|About The House
Russborough House was built in 1741 by Joseph Leeson, the son of a wealthy brewer in Dublin. The architect was Richard Castle, a great promoter of the Palladian style of architecture in 18th century Ireland. The house took approximately 10 years to build. Russborough is widely considered to be Richard Cassells ’s finest achievement, it was also his last as he died before Russborough was completed. It is generally acknowledged that the house was finished by Francis Bindon, a successful artist and architect from Ireland’s mid-Georgian era.
Russborough is built of silver-grey granite which came from a quarry at Golden Hill, situated just outside Blessington. The front façade is the longest in Ireland, 700 feet end to end. However, only seven bays are given to the central block which is joined to wings by colonnades. In the front of the colonnades there are statues which are almost certainly original to the house, having been brought back from Italy by Joseph Leeson.
Decorative urns embellish the roof-line of the central block, colonnades and wings, and at the front steps, two lions display the heraldic shields of the Milltowns.
The house itself, which possesses a most welcoming and homely atmosphere, gradually comes into view as one approaches from the east wing side along a formal beech avenue.
Russborough’s interior is highly ornamented and wonderful to behold. The main rooms downstairs in the central block are adorned with magnificent baroque plasterwork. Stylistically, the ceilings in the music room, saloon and library are almost certainly by the Lafranchini brothers.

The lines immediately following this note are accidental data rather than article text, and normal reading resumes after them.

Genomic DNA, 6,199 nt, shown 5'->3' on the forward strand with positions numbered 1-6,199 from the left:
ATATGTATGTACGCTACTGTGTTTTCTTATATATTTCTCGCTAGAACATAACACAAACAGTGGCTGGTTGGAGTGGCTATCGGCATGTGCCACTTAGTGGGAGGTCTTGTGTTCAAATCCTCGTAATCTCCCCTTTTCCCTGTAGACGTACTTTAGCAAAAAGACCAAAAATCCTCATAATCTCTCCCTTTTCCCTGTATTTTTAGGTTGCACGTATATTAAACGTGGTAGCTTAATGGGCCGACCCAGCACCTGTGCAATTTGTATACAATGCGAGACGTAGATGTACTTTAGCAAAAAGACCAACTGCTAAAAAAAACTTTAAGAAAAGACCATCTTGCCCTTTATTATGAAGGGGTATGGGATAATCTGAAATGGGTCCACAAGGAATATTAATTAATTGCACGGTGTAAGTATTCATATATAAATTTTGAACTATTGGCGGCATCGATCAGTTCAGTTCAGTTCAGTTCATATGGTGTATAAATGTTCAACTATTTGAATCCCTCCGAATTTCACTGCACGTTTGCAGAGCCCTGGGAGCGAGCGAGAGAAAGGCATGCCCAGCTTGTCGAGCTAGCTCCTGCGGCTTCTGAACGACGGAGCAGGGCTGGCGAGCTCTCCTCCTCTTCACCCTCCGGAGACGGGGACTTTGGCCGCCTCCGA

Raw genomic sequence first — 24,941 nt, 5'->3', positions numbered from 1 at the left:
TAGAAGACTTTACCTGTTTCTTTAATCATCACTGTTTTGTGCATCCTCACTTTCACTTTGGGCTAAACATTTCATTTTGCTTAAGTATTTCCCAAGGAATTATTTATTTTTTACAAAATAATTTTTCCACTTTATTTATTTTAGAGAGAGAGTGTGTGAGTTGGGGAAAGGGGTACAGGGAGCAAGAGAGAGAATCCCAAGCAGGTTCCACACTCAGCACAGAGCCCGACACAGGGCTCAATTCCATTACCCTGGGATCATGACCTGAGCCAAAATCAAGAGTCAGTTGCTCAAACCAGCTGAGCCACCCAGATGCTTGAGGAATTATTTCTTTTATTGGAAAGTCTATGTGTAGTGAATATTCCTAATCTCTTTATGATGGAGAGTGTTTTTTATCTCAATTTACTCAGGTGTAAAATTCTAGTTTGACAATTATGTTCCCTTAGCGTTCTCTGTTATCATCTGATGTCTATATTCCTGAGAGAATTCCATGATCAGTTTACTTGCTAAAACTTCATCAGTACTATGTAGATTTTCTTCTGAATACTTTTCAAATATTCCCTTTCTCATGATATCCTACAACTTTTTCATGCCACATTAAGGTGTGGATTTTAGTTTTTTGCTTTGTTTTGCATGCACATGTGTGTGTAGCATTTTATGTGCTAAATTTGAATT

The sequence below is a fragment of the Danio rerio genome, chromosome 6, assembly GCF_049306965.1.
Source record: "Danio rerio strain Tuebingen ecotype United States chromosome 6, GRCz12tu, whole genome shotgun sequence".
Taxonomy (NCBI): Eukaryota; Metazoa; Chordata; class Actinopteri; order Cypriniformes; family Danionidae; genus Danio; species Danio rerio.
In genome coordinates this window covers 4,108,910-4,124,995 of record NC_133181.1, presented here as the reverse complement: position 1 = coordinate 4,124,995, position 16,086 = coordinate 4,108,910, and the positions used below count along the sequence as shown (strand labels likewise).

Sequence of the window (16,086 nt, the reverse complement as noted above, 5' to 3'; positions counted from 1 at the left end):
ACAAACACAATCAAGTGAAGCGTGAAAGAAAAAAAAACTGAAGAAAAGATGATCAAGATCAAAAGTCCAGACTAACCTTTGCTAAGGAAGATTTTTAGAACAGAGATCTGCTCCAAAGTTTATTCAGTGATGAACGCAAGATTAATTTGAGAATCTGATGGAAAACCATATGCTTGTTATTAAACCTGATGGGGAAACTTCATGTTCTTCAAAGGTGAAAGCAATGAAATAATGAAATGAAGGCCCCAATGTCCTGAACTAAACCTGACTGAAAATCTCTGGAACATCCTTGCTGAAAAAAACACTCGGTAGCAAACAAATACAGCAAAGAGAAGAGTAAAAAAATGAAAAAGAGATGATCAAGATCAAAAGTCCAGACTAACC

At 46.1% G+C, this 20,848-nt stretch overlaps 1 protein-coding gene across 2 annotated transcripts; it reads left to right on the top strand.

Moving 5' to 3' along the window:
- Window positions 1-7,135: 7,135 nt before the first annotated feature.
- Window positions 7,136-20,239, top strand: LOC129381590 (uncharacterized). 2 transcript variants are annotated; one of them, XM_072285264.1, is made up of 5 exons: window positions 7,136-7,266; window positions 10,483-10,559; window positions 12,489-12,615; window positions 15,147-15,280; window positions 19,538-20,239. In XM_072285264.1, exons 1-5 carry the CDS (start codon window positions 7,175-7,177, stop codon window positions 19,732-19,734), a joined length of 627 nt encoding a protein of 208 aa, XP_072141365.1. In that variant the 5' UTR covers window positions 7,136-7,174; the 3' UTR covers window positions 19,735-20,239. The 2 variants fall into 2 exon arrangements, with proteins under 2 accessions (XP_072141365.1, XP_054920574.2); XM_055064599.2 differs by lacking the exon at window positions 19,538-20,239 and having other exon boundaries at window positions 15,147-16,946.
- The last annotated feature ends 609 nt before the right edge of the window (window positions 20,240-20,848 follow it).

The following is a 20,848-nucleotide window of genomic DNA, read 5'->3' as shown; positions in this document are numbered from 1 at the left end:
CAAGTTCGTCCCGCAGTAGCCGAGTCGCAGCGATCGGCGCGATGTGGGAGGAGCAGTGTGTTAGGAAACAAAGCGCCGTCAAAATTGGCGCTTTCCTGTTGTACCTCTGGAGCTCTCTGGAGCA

The entrance hall with its Doric frieze and controlled geometrical design of the ceiling contrasts considerably with the main staircase hallway where the rococo plasterwork abounds with irrepressible enthusiasm. The doors, dados, and main staircase are hand-carved from Cuban and San Domingo mahogany. The chimney-pieces are all original to the house.
Italian marble and Kilkenny polished limestone grace several rooms with Thomas Carter of London chimney-pieces enhancing the tapestry room, music room and saloon.
In 1763 Joseph Leeson gained the title, Earl of Milltown. The house stayed in the Milltown family right up to the 6th Earl. It then passed to a nephew, Sir Edmund Turton whose widow subsequently sold the house to Colonel Denis and Mrs Daly in 1931.
Sir Alfred and Lady Beit bought Russborough in 1952, chiefly to hold their art collection, which is presently in storage. The major paintings belonging to the Beit Collection (Vermeer, Metsu, Goya etc.) are on view in the National Gallery of Ireland.
In 1976, Sir Alfred and Lady Beit most generously gifted the house and the renowned art collection to Ireland by establishing the Alfred Beit Foundation. In 1978 the house opened its doors to the public.